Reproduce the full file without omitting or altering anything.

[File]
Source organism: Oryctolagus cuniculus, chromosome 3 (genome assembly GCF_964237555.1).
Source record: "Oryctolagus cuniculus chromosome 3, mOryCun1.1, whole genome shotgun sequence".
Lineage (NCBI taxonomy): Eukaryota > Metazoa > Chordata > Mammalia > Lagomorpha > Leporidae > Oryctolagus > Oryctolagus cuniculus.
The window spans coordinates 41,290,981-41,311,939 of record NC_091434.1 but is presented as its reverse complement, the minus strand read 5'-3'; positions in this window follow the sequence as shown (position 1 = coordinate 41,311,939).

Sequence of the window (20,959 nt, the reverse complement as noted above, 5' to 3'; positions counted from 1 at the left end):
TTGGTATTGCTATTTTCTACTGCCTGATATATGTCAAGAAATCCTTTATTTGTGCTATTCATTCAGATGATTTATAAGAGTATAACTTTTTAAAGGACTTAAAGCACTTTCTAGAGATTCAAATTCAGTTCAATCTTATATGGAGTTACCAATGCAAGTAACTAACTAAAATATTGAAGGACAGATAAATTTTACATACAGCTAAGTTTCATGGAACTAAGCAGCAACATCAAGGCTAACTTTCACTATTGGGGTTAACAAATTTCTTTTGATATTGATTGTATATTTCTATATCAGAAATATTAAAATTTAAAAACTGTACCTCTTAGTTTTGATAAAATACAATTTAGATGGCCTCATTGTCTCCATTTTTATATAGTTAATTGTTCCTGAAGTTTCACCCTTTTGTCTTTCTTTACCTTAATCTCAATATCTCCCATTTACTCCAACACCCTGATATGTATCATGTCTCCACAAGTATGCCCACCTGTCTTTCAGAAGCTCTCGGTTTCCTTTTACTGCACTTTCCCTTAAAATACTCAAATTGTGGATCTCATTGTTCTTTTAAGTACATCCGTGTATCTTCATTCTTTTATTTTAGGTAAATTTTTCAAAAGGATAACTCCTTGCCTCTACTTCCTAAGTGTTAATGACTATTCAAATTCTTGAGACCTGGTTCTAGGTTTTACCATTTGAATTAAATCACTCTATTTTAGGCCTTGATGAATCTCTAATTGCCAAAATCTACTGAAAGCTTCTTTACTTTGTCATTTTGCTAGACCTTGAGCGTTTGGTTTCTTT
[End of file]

Source organism: Oryctolagus cuniculus, chromosome 3 (genome assembly GCF_964237555.1).
Source record: "Oryctolagus cuniculus chromosome 3, mOryCun1.1, whole genome shotgun sequence".
Lineage (NCBI taxonomy): Eukaryota > Metazoa > Chordata > Mammalia > Lagomorpha > Leporidae > Oryctolagus > Oryctolagus cuniculus.
The window spans coordinates 41,290,981-41,311,939 of record NC_091434.1 but is presented as its reverse complement, the minus strand read 5'-3'; positions in this window follow the sequence as shown (position 1 = coordinate 41,311,939).

Sequence of the window (20,959 nt, the reverse complement as noted above, 5' to 3'; positions counted from 1 at the left end):
TTGGTATTGCTATTTTCTACTGCCTGATATATGTCAAGAAATCCTTTATTTGTGCTATTCATTCAGATGATTTATAAGAGTATAACTTTTTAAAGGACTTAAAGCACTTTCTAGAGATTCAAATTCAGTTCAATCTTATATGGAGTTACCAATGCAAGTAACTAACTAAAATATTGAAGGACAGATAAATTTTACATACAGCTAAGTTTCATGGAACTAAGCAGCAACATCAAGGCTAACTTTCACTATTGGGGTTAACAAATTTCTTTTGATATTGATTGTATATTTCTATATCAGAAATATTAAAATTTAAAAACTGTACCTCTTAGTTTTGATAAAATACAATTTAGATGGCCTCATTGTCTCCATTTTTATATAGTTAATTGTTCCTGAAGTTTCACCCTTTTGTCTTTCTTTACCTTAATCTCAATATCTCCCATTTACTCCAACACCCTGATATGTATCATGTCTCCACAAGTATGCCCACCTGTCTTTCAGAAGCTCTCGGTTTCCTTTTACTGCACTTTCCCTTAAAATACTCAAATTGTGGATCTCATTGTTCTTTTAAGTACATCCGTGTATCTTCATTCTTTTATTTTAGGTAAATTTTTCAAAAGGATAACTCCTTGCCTCTACTTCCTAAGTGTTAATGACTATTCAAATTCTTGAGACCTGGTTCTAGGTTTTACCATTTGAATTAAATCACTCTATTTTAGGCCTTGATGAATCTCTAATTGCCAAAATCTACTGAAAGCTTCTTTACTTTGTCATTTTGCTAGACCTTGAGCGTTTGGTTTCTTT